Wario Ware Do It Yourself is not only a great tool for user generated content – as players can also create their own records and comic books – but it is also an outstanding WarioWare game on its own, as it features plenty of fun mini-games the series has always been known for. Unfortunately, the game's one and only major flaw goes against its very purpose, which is creating and letting others experience your creations. After all, hours of hard work put into making a micro-game can only become plentifully satisfactory when you know your work was enjoyed and recognized by your peers. Nintendo, though, transforms sharing into a massive ordeal as instead of allowing players to upload their micro-games to a shared server moderated by Nintendo's staff where games could be rated and organized by genre, it is only possible to send your games to those with whom you share the twelve-digit Friend Code. So, chances are your creations will only reach a very small audience. To make matters worse it is only possible to upload two games at a time to your online warehouse, a very limited amount of space considering that you can pack nearly 100 user-created games into the cartridge.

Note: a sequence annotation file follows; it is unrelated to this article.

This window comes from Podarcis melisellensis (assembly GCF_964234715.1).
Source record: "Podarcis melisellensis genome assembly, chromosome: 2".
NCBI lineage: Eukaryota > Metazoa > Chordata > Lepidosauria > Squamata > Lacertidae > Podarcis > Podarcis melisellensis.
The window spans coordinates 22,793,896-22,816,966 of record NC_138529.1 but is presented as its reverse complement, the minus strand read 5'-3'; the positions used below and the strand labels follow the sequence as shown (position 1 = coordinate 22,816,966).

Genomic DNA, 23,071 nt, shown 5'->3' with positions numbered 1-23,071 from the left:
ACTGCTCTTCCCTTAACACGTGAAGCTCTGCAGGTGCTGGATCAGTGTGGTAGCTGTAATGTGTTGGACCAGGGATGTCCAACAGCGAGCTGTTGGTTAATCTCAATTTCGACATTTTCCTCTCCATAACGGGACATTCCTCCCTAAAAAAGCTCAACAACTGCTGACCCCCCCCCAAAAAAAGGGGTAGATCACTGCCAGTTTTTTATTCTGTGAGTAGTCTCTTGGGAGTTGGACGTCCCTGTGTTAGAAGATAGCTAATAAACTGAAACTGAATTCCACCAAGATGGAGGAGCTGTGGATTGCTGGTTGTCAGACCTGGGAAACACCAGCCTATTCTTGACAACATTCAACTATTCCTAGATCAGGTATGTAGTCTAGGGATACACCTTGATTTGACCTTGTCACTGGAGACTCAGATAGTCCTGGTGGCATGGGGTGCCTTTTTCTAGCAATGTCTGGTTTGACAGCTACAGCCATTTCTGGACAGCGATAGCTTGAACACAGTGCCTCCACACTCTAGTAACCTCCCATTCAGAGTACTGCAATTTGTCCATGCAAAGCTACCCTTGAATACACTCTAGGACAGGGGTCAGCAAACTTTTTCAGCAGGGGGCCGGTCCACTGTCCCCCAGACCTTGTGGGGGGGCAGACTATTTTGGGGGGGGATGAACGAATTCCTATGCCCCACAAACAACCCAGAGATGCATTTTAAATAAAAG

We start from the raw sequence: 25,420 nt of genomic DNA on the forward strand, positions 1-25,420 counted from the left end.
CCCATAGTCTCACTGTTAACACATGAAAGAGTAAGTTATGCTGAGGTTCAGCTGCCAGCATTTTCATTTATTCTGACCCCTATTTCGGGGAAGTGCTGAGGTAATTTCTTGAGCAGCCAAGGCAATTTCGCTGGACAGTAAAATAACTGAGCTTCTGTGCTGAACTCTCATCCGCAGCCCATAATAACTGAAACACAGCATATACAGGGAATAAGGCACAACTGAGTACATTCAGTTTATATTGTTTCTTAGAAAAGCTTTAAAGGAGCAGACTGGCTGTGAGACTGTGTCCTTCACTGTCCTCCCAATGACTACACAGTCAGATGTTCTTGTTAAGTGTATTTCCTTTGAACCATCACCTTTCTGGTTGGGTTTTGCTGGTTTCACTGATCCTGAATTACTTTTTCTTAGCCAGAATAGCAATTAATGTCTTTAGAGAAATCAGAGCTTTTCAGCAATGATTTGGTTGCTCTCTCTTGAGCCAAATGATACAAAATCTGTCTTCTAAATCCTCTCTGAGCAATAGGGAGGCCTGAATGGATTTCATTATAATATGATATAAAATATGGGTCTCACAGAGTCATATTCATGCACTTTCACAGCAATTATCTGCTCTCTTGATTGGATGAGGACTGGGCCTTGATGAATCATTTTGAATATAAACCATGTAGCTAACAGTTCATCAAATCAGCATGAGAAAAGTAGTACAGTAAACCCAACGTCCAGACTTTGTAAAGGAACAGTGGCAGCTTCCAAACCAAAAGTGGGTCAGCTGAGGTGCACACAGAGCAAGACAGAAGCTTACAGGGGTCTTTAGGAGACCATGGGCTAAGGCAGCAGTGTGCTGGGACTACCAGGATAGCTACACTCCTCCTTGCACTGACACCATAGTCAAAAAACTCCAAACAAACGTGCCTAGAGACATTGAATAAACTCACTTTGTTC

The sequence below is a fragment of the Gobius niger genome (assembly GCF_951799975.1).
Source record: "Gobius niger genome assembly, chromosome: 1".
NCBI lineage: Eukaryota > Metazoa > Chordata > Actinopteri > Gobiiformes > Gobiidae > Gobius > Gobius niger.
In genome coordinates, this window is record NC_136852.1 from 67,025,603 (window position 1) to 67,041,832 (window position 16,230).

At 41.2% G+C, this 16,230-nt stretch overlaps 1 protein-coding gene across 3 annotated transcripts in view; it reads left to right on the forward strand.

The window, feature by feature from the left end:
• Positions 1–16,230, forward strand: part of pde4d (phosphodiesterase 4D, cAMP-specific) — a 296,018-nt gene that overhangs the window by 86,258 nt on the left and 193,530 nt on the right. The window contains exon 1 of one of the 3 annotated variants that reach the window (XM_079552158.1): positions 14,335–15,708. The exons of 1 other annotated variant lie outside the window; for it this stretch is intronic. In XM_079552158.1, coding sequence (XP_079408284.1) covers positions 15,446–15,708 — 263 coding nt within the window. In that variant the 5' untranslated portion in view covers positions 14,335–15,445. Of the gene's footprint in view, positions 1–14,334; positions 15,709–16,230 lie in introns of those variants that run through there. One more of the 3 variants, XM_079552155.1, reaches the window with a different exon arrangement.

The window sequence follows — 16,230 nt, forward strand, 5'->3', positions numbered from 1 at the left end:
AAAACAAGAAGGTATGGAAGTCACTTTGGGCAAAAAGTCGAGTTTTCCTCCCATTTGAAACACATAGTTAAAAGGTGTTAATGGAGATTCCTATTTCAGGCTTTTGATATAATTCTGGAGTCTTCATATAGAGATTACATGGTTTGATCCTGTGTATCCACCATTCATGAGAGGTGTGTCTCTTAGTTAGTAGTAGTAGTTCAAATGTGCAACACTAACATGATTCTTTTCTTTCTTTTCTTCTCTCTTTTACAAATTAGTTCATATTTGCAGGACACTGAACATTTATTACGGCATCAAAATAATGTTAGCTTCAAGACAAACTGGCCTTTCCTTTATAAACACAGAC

At least there is one bright side to the game's online features. Nintendo uploads a selection of four new games on a weekly basis, which means that although the spreading of other user's own content is very limited the game will still be getting some occasional breaths of fresh air from the company. Some of those games are even produced by very popular game developers such as Masashiro Sakurai. However, those qualities just do not make up to the game's other online weaknesses.

In a nutshell, WarioWare Do It Yourself is a major example of how Nintendo is constantly able to come up with innovative ideas that are very well executed. Unfortunately, it also showcases how the company's methodic approach to online distribution severely limits some of those creative ideas. In the end, while bringing the technically poor, yet delightful, feeling of the WarioWare series in all its glory, the game also offers a lot of value because it will never get old, as long as players are able to come up with new concepts and ideas for micro-games. It is just a little bit disappointing to realize that a fantastic game could have easily been one of the best titles of all time if its online mode didn't go against the title's own philosophy.

Actual Score: 8.3